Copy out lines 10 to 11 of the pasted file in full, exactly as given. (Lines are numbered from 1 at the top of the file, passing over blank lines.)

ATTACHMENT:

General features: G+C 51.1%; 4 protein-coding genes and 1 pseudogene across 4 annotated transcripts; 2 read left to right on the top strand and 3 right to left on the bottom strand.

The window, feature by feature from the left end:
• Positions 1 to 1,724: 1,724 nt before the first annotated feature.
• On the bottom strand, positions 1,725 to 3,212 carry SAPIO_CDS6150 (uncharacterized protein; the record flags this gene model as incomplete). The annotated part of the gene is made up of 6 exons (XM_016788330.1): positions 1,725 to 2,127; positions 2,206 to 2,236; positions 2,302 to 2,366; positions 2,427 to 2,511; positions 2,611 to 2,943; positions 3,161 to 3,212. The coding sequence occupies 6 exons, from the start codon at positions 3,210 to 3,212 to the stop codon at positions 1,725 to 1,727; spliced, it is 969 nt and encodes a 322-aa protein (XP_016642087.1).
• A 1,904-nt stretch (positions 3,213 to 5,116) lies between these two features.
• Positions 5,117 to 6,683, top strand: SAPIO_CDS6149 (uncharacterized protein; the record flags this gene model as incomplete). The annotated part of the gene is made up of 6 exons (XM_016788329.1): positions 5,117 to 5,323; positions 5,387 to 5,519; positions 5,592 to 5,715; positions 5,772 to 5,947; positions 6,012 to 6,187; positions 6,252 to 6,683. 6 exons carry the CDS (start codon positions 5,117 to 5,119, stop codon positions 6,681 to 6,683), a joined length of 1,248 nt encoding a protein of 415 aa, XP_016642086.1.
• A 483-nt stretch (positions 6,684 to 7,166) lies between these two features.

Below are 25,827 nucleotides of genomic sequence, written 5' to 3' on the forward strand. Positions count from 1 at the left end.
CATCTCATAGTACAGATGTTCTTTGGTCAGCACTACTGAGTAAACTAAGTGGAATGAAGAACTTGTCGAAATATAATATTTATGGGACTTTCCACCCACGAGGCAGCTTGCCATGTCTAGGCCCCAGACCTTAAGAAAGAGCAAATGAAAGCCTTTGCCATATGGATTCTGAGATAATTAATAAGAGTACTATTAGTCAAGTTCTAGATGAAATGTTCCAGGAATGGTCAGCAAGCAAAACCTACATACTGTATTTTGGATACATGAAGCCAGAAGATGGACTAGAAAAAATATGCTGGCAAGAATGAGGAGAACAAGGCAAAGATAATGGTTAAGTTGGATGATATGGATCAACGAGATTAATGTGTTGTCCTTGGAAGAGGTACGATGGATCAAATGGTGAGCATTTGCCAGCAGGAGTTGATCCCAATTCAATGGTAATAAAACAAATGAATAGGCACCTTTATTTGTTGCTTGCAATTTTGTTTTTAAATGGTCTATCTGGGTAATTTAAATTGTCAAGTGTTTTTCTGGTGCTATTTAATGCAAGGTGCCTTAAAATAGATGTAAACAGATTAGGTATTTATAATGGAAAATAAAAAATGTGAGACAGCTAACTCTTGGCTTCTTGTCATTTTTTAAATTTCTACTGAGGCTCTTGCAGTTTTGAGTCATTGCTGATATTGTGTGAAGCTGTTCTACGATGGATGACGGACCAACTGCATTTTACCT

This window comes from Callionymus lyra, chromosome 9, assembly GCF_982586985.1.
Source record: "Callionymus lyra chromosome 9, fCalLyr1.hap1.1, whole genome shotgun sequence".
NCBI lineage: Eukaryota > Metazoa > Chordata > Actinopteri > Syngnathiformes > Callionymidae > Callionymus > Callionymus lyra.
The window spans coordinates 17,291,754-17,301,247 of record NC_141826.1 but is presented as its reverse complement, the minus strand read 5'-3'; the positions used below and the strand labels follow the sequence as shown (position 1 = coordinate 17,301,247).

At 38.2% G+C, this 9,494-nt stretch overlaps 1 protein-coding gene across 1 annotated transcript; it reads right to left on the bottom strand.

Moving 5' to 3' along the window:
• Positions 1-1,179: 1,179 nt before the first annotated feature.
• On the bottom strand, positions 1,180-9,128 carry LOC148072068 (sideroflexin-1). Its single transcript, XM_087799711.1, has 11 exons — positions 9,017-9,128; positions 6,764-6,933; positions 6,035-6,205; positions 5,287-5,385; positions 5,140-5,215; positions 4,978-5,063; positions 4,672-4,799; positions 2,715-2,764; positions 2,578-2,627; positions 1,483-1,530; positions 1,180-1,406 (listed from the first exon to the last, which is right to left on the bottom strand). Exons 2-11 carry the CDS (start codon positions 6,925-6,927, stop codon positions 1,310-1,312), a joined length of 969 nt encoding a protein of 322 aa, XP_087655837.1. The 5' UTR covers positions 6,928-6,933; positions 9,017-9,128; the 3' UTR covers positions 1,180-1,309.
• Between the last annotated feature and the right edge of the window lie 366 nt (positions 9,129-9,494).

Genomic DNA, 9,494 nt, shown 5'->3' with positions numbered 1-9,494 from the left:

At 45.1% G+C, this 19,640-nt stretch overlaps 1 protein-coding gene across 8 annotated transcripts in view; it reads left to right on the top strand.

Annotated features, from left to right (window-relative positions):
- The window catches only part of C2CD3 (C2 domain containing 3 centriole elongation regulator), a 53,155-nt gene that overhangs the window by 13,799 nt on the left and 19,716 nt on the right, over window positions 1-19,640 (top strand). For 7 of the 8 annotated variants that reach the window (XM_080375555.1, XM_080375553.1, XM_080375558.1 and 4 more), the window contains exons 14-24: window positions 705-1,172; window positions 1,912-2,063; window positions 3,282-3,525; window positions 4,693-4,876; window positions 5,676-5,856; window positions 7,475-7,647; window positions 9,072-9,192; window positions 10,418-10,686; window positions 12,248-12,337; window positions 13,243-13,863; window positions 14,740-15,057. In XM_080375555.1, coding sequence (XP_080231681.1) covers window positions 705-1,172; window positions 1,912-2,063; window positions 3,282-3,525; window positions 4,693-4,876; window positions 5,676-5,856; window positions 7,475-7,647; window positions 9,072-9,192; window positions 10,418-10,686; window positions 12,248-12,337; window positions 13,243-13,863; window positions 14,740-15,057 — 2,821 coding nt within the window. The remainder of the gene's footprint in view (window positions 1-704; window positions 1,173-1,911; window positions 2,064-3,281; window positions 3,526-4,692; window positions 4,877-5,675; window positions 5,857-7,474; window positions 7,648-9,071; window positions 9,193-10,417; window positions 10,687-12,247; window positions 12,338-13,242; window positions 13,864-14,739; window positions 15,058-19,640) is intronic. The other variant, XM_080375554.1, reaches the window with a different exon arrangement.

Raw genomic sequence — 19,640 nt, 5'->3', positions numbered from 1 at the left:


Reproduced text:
This window comes from Callionymus lyra, chromosome 9, assembly GCF_982586985.1.
Source record: "Callionymus lyra chromosome 9, fCalLyr1.hap1.1, whole genome shotgun sequence".